Crude tanker S-Trust fire caused by lithium-Ion battery is finding

Fire on crude tanker S-Trust caused by lithium-Ion battery thermal runaway
Fire on crude tanker S-Trust caused by lithium-Ion battery thermal runaway

The National Transportation Safety Board (NTSB) has released an investigation report into the blaze on the bridge of the crude tanker S-Trust. On 13 November 2022, a fire started on the bridge of the crude tanker S-Trust while the vessel was docked at the Genesis Port Allen Terminal in Baton Rouge, Louisiana. Fire teams from the vessel’s crew extinguished the fire. There were no injuries and no pollution was reported. The damage to the vessel was estimated at $3 million.

The S-Trust was a Liberian-flagged, 800-foot-long, steel-hulled liquid bulk cargo vessel. The vessel was built in 2005 and had a cargo capacity of 741,732 barrels. The vessel’s superstructure contained living quarters, the galley, a ship’s office, the cargo control room, and the bridge; it consisted of five decks: the main deck, A deck, B deck, C deck, and the bridge deck.

Investigators found the remains of three batteries (one nickel-metal hydride and two lithium-ion) on the communications table. The single nickel-metal hydride battery (all of its six cells) was intact; one of the lithium-ion batteries (both cells) was found intact in the remains of the chargers (one nickel-metal hydride charger and one lithium-ion charger). Investigators only found components of the second lithium-ion battery (a two-cell battery). Lithium-ion battery cell explosions are typically caused by a thermal runaway; as such, the initial orange flash and puff of smoke on the video feed was likely the result of one of the missing lithium-ion cells exploding due to a thermal runaway. The heat produced from a thermal runaway of a lithium-ion battery cell can exceed 1,100° F, which can easily cause any nearby combustible material to ignite, including adjoining cells of the same battery. As the fire expanded, the closed-circuit video captured a second flash, followed by a flaming object being propelled from the fire and landing on the deck of the bridge, where it continued to burn. This was most likely the other missing lithium-ion cell from the same battery. Based on the video, investigators determined that the second missing lithium-ion cell also experienced a thermal runaway, most likely initiated from the heat of the fire started by the initial battery cell thermal runaway.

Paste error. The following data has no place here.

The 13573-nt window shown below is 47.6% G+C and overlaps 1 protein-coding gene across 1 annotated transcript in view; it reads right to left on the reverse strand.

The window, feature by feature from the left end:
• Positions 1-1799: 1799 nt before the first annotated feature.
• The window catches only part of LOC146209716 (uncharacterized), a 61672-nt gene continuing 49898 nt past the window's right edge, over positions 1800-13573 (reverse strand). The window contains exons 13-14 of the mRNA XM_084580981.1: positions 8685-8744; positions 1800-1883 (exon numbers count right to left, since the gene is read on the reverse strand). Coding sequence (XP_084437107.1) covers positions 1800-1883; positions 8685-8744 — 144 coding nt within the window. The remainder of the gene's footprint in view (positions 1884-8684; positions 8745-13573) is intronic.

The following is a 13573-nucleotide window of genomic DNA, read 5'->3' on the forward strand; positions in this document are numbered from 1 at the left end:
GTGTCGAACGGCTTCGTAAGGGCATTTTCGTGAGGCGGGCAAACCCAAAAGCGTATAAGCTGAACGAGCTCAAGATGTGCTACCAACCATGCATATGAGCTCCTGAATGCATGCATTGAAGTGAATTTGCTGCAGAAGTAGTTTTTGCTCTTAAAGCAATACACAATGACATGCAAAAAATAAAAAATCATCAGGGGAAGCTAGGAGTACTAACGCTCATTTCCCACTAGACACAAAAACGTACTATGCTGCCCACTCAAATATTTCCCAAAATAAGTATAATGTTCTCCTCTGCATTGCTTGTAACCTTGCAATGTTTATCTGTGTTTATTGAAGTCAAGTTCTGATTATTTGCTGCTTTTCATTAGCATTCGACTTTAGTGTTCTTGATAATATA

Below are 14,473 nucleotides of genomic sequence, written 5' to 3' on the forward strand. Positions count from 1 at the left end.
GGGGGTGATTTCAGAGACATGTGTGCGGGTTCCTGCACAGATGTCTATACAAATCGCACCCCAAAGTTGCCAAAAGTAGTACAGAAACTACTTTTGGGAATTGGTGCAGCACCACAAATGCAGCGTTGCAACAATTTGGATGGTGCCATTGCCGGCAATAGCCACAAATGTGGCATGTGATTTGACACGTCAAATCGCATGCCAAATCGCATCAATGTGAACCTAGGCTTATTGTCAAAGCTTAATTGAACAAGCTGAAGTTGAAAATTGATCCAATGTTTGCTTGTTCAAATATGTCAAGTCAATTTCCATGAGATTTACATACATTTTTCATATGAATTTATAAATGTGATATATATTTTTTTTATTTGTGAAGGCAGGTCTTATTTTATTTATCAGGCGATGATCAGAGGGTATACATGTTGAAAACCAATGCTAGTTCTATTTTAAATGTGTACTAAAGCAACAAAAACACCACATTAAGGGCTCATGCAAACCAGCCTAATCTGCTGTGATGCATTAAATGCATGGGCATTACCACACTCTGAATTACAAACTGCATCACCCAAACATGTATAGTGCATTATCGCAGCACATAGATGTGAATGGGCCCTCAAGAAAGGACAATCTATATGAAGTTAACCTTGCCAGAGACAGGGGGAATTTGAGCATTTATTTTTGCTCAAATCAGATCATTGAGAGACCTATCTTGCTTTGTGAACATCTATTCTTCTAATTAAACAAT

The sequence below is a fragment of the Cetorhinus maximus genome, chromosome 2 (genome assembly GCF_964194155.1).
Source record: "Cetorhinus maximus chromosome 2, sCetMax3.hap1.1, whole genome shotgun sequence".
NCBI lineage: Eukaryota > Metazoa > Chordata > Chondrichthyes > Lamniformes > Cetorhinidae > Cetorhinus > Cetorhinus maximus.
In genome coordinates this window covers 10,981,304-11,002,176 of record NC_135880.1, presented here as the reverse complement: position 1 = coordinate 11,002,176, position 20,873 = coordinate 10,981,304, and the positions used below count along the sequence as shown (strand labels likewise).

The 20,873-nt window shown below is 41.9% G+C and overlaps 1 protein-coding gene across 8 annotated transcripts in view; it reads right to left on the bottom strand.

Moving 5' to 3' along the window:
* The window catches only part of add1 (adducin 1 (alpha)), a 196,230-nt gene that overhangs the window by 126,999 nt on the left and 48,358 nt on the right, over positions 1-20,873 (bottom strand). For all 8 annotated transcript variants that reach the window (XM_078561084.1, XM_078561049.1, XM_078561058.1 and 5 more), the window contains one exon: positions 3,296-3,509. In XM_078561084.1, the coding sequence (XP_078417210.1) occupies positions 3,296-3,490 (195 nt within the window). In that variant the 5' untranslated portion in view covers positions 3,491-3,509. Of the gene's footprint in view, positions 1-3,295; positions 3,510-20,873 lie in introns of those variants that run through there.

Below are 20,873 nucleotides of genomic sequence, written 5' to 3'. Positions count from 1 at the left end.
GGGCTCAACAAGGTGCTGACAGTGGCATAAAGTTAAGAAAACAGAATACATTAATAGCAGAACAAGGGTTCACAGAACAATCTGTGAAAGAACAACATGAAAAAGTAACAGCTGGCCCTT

A thermal runaway occurs when a cell overheats and combusts; it is a chemical reaction that can occur to any type of battery cell if it is damaged, shorted, overheated, defective, or overcharged. It is possible, based on the battery remains’ location among the charger remains, that one of the batteries had been left in the charger, which could have led to overcharging. However, a crewmember told investigators that the batteries were not in the chargers before the fire. Further, investigators were not able to find the missing cells, and, due to the explosion, the extensive heat from the thermal runaway reaction, and subsequent fire on the bridge, the battery cells may have been completely consumed. Therefore, investigators could not examine the first cell that exploded to determine the exact cause of the initial thermal runaway.

Once the vessel was docked at the terminal and cargo operations began, the bridge watch ended, so no one was stationed on the bridge at the time the fire started. The first indication crewmembers had of a possible fire aboard was the loss of the closed-circuit camera feed to the monitor in the master’s office. Had the fire occurred while the vessel was underway, there would have been personnel on the bridge, and the fire would have been immediately detected. Additionally, the vessel’s bridge did not have a smoke or fire detection system (nor was it required to), which also allowed the fire to grow undetected.

The National Transportation Safety Board determines that the probable cause of the fire on the bridge of the S-Trust was the thermal runaway of one of the cells in a lithium-ion battery for a UHF handheld radio.

Lessons Learned

Lithium-ion Battery Fires

A lithium-ion battery cell, if damaged, shorted, overheated, defective, or overcharged, can spontaneously experience a thermal runaway which is a chemical reaction that can cause the cell to ignite and explode. A cell that has exploded can be propelled from its initial position within a battery. Due to the potential for rapid expansion of a lithium-ion battery fire, detection, containment, and extinguishment are essential to prevent damage to a vessel.

Crews can help prevent thermal runaways and ensuing fires by doing the following:
– follow manufacturers’ instructions for the care and maintenance of lithium-ion batteries,
– properly dispose of damaged batteries,
– avoid unsupervised charging, and
– keep batteries and chargers away from heat sources and flammable materials.

Additionally, companies should ensure that lithium-ion batteries and devices that use lithium-ion batteries are certified by an Underwriter’s Laboratory or another recognized organization. Should a lithium-ion battery fire occur, crews can attempt to extinguish the fire with water, foam, CO2, or other dry chemical or powdered agents. However, if the battery fire cannot be extinguished, personnel should attempt to allow the pack to burn in a controlled manner; this includes watching for nearby cells that may also experience thermal runaway and extinguishing other combustibles that may catch on fire.

Download the report: Crude tanker S-Trust fire report - NTSB

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